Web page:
Rhomboid Minor Muscle Action, Insertion, Origin, Function and Test

Table of Contents

Photo of Rhomboid Minor Muscle Action, Insertion, Origin, Function and Test

The Rhomboid minor or Rhomboideus minor is also called the musculus rhomboideus minor and is one of the deep extrinsic shoulder muscles (the deep posterior thoracoappendicular muscles) the others being levator scapulae and rhomboid major. The Rhomboid minor is a narrow ribbon like muscle that lies parallel to the rhomboid major and arises from the C7 and T1 vertebral spines to insert into the medial border of the scapula above the triangular area and below the attachment of levator scapulae. The two rhomboids (major and minor) lie deep to the trapezius muscle and form parallel bands that pass inferior and laterally from the vertebrae to the medial border of the scapula. There are variations of the rhomboids in some individuals in which the two rhomboid muscles fuse to form a single muscle.

Rhomboid Minor Action and Function

The two rhomboids act together the Rhomboid major and Rhomboid minor function as retractors and elevators of the scapula. The Rhomboids also assist the serratus anterior muscle in holding the scapula against the thoracic wall and fixing the scapula during movements of the upper limb.

Rhomboid Minor Origin and Insertion

Rhomboid minor originates from the lower end of ligamentum nuchae as well as the spines of C7 and T1 vertebrae. The point of insertion of the rhomboid minor is at the smooth triangular area of bone at the root of the spine of the scapular on the posterior surface.

Rhomboid Minor Nerve Supply

Rhomboid minor is innervated by the dorsal scapular nerve (the nerve to the rhomboid) through the C4 and C5 cervical segments of the spinal cord. The dorsal scapular nerve is a branch of the brachial plexus from the C5 root of the brachial plexus, it passes through scalenus medius muscle and then runs down deep but anterior to levator scapulae to supply it; this nerve lies on the serratus posterior superior muscle to the medial side of the descending branch of the transverse cervical artery. The dorsal scapular nerve supplies both rhomboid minor and major muscles on the deep surface.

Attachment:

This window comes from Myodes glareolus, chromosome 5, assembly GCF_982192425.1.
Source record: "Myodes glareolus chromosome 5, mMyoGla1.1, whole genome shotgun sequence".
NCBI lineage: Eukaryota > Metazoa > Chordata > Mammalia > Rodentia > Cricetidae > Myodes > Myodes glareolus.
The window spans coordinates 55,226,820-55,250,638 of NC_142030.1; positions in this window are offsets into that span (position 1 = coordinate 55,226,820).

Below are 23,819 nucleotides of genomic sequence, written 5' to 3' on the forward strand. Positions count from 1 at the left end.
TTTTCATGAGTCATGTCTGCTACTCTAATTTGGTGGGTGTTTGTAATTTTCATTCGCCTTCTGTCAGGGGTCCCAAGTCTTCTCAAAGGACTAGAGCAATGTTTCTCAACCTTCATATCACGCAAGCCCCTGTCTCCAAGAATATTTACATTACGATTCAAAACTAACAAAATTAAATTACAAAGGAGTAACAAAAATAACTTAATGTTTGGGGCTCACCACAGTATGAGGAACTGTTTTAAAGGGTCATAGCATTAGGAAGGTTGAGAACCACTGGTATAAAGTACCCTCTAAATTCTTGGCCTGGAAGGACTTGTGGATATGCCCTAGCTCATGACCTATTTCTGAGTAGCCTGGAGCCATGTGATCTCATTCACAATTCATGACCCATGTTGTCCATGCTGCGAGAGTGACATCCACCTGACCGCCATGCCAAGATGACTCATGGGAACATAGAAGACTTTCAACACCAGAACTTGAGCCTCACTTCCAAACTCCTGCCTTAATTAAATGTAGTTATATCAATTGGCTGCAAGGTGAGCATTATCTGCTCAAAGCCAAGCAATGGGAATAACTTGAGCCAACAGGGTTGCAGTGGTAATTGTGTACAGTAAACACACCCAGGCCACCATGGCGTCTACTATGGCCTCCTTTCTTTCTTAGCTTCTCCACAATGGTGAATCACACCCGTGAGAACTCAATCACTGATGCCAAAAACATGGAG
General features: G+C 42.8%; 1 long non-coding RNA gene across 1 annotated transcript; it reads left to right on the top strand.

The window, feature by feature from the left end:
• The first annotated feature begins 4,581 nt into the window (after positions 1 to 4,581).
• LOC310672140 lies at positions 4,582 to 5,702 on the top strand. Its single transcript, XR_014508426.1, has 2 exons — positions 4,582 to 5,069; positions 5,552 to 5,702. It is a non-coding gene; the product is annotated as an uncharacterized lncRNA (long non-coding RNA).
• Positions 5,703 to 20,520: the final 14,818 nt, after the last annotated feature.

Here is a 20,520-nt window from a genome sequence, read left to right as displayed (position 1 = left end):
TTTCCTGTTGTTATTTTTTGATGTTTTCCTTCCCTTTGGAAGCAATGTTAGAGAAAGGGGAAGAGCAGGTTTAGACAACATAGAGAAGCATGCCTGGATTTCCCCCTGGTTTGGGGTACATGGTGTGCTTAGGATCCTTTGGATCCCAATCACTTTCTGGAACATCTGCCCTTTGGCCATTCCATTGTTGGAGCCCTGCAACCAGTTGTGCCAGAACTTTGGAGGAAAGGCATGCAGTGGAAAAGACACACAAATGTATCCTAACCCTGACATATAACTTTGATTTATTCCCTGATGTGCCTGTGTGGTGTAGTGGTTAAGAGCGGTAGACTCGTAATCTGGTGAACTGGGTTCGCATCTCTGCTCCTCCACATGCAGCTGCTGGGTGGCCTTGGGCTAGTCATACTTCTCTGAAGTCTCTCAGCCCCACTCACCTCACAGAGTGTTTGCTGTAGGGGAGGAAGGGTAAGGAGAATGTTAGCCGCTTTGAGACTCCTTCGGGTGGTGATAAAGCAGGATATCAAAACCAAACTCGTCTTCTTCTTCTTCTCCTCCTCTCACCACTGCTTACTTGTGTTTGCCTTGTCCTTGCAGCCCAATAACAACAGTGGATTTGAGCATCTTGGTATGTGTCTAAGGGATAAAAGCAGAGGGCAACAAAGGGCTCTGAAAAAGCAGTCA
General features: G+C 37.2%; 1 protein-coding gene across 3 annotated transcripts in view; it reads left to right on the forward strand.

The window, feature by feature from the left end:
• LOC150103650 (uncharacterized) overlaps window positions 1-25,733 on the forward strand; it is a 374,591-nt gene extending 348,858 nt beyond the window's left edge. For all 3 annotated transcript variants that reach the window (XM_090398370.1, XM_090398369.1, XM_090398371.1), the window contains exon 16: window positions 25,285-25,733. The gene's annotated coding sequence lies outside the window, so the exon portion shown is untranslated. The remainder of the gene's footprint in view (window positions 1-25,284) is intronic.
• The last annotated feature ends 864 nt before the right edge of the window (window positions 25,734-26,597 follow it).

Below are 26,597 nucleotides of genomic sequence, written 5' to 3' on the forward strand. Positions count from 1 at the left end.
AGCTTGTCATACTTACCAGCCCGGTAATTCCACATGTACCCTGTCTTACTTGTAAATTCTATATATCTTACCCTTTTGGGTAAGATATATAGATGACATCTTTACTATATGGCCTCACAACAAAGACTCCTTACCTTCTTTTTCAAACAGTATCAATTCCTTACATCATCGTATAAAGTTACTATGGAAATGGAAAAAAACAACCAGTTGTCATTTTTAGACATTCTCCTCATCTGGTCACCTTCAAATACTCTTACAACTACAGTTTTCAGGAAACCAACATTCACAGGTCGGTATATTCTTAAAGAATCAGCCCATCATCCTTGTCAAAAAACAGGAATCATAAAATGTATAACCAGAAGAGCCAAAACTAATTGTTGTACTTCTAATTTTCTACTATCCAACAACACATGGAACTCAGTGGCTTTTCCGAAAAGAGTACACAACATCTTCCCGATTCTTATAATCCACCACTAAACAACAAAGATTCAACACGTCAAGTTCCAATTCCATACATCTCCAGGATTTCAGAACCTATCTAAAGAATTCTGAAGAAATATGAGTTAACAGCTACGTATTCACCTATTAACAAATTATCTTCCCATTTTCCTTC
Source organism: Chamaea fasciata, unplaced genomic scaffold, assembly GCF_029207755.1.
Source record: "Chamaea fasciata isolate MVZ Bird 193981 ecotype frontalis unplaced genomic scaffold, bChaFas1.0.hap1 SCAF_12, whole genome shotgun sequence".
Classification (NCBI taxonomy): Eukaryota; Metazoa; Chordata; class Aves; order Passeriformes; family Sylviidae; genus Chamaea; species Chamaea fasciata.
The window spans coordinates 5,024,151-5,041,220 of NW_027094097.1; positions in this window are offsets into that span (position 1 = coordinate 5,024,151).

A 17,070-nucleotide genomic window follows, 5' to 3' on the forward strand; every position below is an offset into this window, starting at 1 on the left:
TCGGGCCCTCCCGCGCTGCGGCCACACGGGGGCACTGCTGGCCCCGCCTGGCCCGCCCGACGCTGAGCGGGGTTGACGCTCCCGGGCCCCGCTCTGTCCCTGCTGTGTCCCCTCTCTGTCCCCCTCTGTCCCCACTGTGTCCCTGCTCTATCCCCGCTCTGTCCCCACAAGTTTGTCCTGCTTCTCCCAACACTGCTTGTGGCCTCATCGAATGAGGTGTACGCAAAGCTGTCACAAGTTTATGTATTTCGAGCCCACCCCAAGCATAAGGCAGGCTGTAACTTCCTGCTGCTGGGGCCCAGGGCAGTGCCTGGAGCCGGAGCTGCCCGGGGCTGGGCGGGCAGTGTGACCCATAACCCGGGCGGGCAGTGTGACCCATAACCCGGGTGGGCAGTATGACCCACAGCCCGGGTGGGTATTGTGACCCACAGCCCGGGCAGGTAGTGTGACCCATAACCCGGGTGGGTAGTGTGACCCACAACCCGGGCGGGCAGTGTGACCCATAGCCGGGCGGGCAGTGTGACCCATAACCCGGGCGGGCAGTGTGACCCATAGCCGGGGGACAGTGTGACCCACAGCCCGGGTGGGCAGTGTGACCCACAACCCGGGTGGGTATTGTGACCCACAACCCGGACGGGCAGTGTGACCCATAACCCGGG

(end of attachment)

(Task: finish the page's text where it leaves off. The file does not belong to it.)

Rhomboid Minor Blood Supply

The rhomboid minor gets blood supply from the dorsal scapular artery the same artery supplies rhomboid major.

Rhomboid minor Test

The Rhomboid minor is tested together with the major by placing the hand on the hip or behind the back, then, the elbow is pushed backwards against resistance while bracing the shoulder back. The rhomboid muscles are then palpated at the vertebral border of the scapula. If the rhomboids of one side are paralyzed, the scapula of the affected side remains further from the midline than that of the normal side giving rise to a winged scapula.

Clinical importance of Rhomboid minor muscle

Any injury to the dorsal scapular nerve affects the rhomboid minor and major muscles and this can lead to paralysis of the muscles which then causes scapula instability such as scapula winging during depression of the scapula or protraction.

Differences between Rhomboid major and minor

  1. The rhomboid major is wider than the rhomboid minor
  2. The rhomboid major is thinner than the minor (the rhomboid minor is thicker)
  3. The rhomboid minor lies superior to the rhomboid major